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The Human Computer: Shakuntala Devi (1929-2013)

‘The Human Computer,’ as she was truly and fondly known, Shakuntala Devi was a mathematics genius beyond match. She passed away last month. Siliconeer takes a look at some of her achievements since early childhood.

(Above): Shakuntala Devi [Photo: Wikimedia Commons]

A genius mathematician, Shakuntala Devi passed away at a hospital in Bangalore, India, April 21. She was 83.

The prodigy was evident in Shakuntala Devi from early childhood. She was about three-years-old when she was roped in to help her father with card tricks, who had rebelled against becoming a temple priest and instead joined a circus, where he worked as an entertainer.

Her father left the circus and took her on road shows that displayed her amazing ability at number crunching. Her mathematical gifts were first demonstrated as she was doing card tricks.

By age eight she demonstrated her calculation and memorization skills at the University of Mysore and Annamalai University.

Her numerous feats include competing against a computer in Dallas, Texas, to give the cube root of 188138517. She was asked at an American university to give the 23rd root of a 201-digit number that she answered in 50 seconds, about 12 seconds earlier than the Univac computer that took 62 seconds to answer the same question.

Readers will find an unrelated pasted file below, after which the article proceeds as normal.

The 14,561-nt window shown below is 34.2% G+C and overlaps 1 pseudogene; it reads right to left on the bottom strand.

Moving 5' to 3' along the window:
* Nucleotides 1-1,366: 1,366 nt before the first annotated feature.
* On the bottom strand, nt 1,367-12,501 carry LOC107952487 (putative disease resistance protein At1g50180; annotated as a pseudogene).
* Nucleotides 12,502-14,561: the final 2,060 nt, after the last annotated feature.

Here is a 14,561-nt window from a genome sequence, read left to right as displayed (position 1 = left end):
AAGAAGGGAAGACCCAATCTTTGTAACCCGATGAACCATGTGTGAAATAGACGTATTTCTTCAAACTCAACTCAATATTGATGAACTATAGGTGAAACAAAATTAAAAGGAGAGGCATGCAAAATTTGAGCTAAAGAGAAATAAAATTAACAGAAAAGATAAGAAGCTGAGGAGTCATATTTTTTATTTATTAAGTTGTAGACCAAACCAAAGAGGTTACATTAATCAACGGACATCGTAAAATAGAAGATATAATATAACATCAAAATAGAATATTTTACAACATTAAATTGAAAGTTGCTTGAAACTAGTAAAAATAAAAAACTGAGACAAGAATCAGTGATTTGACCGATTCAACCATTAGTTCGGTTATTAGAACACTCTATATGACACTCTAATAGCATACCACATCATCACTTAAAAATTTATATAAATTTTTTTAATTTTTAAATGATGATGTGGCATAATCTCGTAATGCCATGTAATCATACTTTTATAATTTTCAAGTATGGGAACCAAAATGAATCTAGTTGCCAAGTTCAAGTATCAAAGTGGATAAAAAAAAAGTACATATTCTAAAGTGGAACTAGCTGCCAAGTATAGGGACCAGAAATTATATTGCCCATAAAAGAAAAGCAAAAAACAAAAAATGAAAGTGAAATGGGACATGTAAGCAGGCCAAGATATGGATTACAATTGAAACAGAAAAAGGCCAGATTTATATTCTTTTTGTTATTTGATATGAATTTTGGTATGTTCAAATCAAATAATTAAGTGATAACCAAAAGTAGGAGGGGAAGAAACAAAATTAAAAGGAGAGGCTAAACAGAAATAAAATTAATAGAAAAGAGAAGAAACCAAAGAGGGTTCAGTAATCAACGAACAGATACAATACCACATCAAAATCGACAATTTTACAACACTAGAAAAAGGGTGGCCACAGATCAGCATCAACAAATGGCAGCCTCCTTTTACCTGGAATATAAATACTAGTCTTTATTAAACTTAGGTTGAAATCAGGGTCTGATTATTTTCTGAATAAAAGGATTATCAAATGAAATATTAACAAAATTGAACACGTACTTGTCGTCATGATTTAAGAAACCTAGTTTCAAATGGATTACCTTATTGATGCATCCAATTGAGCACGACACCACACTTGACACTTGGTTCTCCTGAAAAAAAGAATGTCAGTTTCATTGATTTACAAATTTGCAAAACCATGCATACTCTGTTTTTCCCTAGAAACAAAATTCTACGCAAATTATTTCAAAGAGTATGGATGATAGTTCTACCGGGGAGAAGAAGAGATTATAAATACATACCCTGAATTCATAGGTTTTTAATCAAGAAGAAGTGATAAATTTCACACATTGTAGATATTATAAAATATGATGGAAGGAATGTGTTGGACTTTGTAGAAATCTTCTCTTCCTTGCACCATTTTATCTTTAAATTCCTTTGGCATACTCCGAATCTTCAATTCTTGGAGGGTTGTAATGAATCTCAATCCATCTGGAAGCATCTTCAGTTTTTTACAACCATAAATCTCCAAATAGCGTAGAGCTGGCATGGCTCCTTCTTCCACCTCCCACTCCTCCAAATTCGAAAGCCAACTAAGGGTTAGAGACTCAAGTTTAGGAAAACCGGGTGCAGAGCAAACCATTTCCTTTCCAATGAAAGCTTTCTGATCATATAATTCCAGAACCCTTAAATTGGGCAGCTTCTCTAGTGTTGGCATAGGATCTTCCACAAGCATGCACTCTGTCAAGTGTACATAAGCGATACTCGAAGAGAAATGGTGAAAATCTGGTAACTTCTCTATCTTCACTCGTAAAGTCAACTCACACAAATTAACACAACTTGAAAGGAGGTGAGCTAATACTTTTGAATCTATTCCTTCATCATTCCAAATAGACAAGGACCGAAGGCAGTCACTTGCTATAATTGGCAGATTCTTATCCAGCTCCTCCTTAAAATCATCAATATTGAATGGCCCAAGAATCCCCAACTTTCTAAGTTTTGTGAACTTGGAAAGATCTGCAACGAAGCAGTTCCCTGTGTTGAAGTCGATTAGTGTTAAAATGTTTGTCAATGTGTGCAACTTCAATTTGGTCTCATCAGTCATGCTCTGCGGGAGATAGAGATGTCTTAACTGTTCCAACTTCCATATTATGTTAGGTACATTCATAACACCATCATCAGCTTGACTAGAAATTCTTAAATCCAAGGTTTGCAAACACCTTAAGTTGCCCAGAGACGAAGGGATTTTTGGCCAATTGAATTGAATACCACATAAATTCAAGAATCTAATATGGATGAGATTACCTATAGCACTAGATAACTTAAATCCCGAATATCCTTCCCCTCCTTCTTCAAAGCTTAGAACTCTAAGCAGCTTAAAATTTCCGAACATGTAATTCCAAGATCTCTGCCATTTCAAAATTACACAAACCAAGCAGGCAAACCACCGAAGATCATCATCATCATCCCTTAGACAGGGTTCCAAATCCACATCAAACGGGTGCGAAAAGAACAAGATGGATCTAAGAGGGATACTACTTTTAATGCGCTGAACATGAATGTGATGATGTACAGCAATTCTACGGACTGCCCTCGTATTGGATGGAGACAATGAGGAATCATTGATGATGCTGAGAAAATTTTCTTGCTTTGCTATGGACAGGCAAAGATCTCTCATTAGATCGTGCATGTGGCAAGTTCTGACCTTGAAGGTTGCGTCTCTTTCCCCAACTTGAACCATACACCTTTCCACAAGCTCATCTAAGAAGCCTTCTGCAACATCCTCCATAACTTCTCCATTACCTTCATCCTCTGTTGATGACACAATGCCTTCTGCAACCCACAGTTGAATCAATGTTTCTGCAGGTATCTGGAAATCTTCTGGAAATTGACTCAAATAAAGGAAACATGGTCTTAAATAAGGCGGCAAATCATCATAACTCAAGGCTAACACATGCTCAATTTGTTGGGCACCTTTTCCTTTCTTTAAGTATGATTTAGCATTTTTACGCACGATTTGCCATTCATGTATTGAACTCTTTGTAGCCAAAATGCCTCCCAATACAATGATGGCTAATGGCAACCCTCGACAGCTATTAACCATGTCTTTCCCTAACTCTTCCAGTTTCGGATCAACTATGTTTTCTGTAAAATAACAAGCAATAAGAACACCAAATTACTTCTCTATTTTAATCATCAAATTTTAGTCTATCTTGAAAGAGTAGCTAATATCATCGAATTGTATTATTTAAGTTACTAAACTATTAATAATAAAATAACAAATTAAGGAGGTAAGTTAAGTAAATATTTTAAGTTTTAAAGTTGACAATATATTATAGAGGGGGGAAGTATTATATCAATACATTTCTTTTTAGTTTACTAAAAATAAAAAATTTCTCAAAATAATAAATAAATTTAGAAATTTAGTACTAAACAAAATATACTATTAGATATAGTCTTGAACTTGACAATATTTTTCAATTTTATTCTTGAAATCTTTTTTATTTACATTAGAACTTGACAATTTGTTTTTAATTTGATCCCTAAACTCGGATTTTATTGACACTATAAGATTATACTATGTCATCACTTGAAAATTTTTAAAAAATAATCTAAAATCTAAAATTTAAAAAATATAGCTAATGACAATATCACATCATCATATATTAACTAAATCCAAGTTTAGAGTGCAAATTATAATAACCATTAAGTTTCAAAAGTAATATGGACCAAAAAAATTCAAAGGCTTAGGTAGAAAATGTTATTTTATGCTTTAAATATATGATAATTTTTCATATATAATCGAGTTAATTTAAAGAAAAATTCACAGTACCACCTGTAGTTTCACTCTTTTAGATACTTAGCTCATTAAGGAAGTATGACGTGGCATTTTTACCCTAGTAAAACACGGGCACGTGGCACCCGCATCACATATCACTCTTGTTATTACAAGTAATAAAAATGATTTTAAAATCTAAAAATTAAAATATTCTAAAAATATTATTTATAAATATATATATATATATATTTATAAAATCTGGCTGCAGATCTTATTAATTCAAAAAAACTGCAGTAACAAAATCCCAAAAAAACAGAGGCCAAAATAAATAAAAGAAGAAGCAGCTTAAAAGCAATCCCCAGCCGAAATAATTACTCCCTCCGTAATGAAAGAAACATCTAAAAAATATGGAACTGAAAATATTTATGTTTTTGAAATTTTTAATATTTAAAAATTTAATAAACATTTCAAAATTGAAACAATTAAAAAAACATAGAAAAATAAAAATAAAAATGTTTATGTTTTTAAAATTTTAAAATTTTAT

She further demonstrated her multiplication skills by multiplying two 13-digit numbers 7,686,369,774,870 x 2,465,099,745,779 picked at random by a computer at Imperial College in London. She correctly answered 18,947,668,177,995,426,462,773,730 in only 28 seconds, which earned her a place in the 1982 edition of the Guinness Book of World Records.

Shakuntala Devi returned to Bangalore in early 1980s and started offering astrological advice.

Her book, In the Wonderland of Numbers, released in 2006, talks about a girl and her fascination for numbers.

Shakuntala Devi is survived by a daughter, Anupama Banerji, and two grandchildren.


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After Blasts Rock Bangalore:
Lessons from Boston

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It’s Not Funny:
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Maharashtra Minister Ajit Pawar’s scoff was a very bad one. You don’t gag about an issue that is so serious and has cost so many lives, writes Siddharth Srivastava.

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EDITORIAL: A Lesson from Boston
OPINION: Empowering Women to Reduce Indoor Air Pollution
OBITUARY: Math Guru Shakuntala Devi
HEALTH CARE: Indian Court Denies Patent
POLITICS: Ro Khanna’s Campaign for Congress Begins
CONCERT: Sunidhi Chauhan’s San Jose Krazy2 Show
COMMUNITY: Celebrating Bihar
FESTIVAL: Holi in SF Bay Area
SOCIETY: India Stumped by IPL
FICTION: Breath, Go Away
AUTO REVIEW: 2013 VW Jetta Hybrid SEL
TRAVEL: Jack London State Park
BOLLYWOOD: Film Review: Aashiqui 2
RECIPE: Goat Dopiaza

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